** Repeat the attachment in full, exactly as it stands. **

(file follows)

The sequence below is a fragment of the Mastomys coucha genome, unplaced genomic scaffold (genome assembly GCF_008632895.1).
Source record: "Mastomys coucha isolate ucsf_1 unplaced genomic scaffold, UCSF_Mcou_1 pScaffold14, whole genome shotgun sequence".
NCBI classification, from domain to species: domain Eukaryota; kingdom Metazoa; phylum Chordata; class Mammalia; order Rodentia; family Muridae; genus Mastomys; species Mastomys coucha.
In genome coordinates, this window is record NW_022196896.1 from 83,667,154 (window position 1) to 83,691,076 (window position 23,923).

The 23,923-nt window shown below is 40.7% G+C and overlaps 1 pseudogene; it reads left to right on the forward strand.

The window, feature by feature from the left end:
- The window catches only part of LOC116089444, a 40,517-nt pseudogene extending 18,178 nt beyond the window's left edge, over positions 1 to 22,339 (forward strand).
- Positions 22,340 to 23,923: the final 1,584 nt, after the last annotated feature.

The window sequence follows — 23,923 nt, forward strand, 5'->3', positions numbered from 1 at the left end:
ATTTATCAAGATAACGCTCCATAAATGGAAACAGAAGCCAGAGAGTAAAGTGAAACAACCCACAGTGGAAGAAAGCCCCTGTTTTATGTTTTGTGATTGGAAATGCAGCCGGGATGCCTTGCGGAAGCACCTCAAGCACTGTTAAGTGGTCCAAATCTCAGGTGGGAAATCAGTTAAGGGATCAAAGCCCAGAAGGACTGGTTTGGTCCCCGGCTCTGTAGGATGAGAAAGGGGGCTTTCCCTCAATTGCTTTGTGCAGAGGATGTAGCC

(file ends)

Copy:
The sequence below is a fragment of the Mastomys coucha genome, unplaced genomic scaffold (genome assembly GCF_008632895.1).
Source record: "Mastomys coucha isolate ucsf_1 unplaced genomic scaffold, UCSF_Mcou_1 pScaffold14, whole genome shotgun sequence".
NCBI classification, from domain to species: domain Eukaryota; kingdom Metazoa; phylum Chordata; class Mammalia; order Rodentia; family Muridae; genus Mastomys; species Mastomys coucha.
In genome coordinates, this window is record NW_022196896.1 from 83,667,154 (window position 1) to 83,691,076 (window position 23,923).

The 23,923-nt window shown below is 40.7% G+C and overlaps 1 pseudogene; it reads left to right on the forward strand.

The window, feature by feature from the left end:
- The window catches only part of LOC116089444, a 40,517-nt pseudogene extending 18,178 nt beyond the window's left edge, over positions 1 to 22,339 (forward strand).
- Positions 22,340 to 23,923: the final 1,584 nt, after the last annotated feature.

The window sequence follows — 23,923 nt, forward strand, 5'->3', positions numbered from 1 at the left end:
ATTTATCAAGATAACGCTCCATAAATGGAAACAGAAGCCAGAGAGTAAAGTGAAACAACCCACAGTGGAAGAAAGCCCCTGTTTTATGTTTTGTGATTGGAAATGCAGCCGGGATGCCTTGCGGAAGCACCTCAAGCACTGTTAAGTGGTCCAAATCTCAGGTGGGAAATCAGTTAAGGGATCAAAGCCCAGAAGGACTGGTTTGGTCCCCGGCTCTGTAGGATGAGAAAGGGGGCTTTCCCTCAATTGCTTTGTGCAGAGGATGTAGCC